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Tesla's Cybertruck: A Technological Marvel or a Manufacturing Challenge?

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Saboor Bayat
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Tesla's Cybertruck: A Technological Marvel or a Manufacturing Challenge?

Elon Musk, the CEO of Tesla Inc., has voiced apprehensions about the impending challenges with the Cybertruck, drawing parallels to the complications encountered with the Model X. The yet-to-be-released Cybertruck, renowned for its distinctive stainless steel body, is Tesla's pioneering high-voltage vehicle aimed at faster charging. However, the vehicle's complexity could pose as a 'terrible strategy,' akin to the Model X that struggled to achieve high volumes due to its multifarious features. In contrast, the Model 3 and Model Y, marked by simplicity and ease of manufacturing, proved more triumphant, suggesting that Tesla's approach with the Cybertruck might be retrogressive.

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Cybertruck's Complexity: A Potential Setback?

Despite the impending challenges, Musk foresees a period of 'blood, sweat, and tears' spanning 12 to 18 months to reach significant production volumes. The goal is to produce an ambitious 250,000 Cybertrucks annually by 2025. However, the vehicle's announcement, although met with fanfare and a memorable reveal event, has faced criticism for its unusual features such as the stainless steel finish and unconventional bed and roofline. In effect, any slight imperfections become highly noticeable, compelling Musk to demand high precision in its manufacturing.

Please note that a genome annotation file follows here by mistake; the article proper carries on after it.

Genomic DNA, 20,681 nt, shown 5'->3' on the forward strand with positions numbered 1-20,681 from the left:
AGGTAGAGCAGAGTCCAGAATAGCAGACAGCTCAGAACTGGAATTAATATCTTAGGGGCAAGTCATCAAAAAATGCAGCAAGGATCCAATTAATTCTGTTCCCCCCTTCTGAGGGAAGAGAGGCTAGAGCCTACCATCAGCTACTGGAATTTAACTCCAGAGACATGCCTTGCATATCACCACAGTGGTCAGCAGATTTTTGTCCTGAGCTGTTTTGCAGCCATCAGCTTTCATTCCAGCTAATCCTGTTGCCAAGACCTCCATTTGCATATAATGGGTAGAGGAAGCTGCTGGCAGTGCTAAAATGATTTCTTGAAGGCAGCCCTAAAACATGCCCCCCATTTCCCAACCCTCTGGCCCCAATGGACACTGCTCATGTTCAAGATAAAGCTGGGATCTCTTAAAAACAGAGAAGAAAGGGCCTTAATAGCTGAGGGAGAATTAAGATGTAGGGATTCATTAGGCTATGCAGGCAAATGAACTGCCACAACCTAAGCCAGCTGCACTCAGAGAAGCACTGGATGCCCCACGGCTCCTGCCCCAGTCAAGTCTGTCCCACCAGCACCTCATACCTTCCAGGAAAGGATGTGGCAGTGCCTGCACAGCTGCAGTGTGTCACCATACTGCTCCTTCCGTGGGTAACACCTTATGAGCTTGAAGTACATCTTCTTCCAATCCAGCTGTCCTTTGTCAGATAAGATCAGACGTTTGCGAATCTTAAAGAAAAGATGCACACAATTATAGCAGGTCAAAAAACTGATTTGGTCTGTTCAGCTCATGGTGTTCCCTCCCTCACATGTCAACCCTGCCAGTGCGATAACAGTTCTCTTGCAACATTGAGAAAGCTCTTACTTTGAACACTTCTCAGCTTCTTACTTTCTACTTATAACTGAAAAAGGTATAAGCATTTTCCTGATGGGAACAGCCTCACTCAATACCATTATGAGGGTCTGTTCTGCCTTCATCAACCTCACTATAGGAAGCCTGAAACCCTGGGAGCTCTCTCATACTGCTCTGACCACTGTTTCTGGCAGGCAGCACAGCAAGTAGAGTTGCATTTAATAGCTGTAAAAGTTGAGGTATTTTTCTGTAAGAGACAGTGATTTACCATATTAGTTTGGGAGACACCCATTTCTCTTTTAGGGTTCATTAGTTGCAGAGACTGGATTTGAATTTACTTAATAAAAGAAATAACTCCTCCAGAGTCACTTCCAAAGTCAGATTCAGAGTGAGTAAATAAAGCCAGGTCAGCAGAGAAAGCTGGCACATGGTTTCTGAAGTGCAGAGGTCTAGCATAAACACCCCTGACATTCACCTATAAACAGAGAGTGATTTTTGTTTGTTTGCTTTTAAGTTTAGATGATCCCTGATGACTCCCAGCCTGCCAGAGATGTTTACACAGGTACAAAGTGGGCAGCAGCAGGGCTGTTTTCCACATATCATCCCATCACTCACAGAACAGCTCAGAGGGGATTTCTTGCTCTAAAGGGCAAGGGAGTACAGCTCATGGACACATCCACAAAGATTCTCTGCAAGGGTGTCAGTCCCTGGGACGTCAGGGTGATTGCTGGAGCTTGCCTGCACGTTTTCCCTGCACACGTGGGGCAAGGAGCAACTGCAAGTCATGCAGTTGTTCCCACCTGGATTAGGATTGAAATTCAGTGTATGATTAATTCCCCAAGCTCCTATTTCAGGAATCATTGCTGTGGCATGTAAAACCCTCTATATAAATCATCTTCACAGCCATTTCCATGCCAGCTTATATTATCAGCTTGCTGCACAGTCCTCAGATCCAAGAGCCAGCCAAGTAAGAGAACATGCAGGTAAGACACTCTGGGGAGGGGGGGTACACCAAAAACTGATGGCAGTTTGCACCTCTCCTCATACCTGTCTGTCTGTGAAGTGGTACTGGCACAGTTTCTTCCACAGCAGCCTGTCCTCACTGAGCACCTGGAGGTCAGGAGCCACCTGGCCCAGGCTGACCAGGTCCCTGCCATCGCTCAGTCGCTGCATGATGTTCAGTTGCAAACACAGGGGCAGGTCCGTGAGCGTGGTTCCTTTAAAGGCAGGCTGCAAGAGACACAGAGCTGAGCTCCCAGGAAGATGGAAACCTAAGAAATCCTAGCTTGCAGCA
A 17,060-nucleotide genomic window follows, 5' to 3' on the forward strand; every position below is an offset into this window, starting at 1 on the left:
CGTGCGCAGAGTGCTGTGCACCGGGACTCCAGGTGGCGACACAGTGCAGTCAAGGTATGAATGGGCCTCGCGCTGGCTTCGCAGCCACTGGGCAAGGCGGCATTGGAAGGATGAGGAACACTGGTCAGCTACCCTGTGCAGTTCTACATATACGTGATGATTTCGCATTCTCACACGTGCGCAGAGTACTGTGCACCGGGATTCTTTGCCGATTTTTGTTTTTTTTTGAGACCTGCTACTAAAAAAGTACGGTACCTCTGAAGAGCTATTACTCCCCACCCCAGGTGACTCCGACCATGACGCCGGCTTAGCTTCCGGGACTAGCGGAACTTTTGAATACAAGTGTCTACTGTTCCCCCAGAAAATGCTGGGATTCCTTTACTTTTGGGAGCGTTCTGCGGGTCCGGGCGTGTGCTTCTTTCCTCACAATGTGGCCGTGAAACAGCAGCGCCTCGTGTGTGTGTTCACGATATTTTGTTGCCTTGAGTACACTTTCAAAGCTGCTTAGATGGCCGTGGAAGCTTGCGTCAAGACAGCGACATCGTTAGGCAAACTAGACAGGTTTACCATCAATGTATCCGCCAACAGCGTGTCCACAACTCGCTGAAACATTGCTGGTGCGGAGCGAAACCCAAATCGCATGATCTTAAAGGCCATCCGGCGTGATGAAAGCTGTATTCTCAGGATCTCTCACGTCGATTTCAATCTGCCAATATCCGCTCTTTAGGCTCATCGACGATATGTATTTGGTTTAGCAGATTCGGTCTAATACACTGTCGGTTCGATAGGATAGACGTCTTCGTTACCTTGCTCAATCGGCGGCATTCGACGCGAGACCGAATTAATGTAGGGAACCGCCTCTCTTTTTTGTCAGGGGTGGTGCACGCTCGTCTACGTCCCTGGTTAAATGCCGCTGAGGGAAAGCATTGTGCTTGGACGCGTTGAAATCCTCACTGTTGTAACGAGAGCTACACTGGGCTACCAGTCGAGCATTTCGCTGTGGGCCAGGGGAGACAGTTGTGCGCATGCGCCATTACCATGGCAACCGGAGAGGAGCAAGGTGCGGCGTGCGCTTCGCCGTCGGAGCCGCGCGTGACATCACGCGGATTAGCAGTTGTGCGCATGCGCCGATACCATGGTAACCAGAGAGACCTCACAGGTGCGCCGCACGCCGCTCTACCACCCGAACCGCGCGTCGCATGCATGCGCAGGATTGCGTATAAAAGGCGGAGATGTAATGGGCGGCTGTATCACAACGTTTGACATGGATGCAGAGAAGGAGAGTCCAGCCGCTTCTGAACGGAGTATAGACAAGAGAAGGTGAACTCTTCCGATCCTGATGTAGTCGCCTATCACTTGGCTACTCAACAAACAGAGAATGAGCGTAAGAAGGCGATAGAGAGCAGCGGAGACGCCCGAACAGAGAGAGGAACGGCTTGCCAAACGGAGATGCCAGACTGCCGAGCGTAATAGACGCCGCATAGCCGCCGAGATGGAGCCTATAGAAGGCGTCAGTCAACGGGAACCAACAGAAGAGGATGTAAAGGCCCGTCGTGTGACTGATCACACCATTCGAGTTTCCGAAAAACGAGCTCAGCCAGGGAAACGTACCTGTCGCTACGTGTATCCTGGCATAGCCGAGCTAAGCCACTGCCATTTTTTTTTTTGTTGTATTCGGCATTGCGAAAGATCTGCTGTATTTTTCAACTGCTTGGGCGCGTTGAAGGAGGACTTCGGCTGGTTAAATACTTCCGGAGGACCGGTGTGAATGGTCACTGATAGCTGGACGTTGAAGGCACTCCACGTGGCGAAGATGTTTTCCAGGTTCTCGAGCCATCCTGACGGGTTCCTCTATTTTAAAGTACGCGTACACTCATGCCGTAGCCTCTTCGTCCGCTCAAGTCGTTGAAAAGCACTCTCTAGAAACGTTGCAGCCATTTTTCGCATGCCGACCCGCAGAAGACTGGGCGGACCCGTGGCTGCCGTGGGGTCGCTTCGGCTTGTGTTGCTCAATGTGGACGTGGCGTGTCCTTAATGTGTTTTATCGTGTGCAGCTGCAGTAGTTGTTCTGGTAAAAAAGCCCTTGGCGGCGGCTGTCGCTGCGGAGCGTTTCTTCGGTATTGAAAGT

Analysts' Take on the Cybertruck

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An analyst has even suggested that forsaking the Cybertruck could augment Tesla's shares. This assertion comes in the wake of the vehicle's pricing and specifications being expunged from Tesla's website, coupled with leaked photos of a prototype revealing misaligned panels and gaps, signifying potential issues with the vehicle's concept. Despite this, Tesla is gearing towards commencing deliveries of its long-awaited Cybertruck on November 30, marking a delay of over two years from the initial timeline.

Production Challenges and Market Reception

The production challenges for the Cybertruck primarily stem from the use of a stainless-steel alloy for the truck's body and scaling up production of the new 4680 batteries. Nevertheless, Tesla could potentially benefit from a pent-up demand for the Cybertruck, given that over a million people have already reserved their place in line by making a $100 deposit. As Tesla's share of the US electric vehicle market slipped to a new low in Q3, the company continues to be optimistic about its future, setting a goal to deliver 1.8 million vehicles in 2023.

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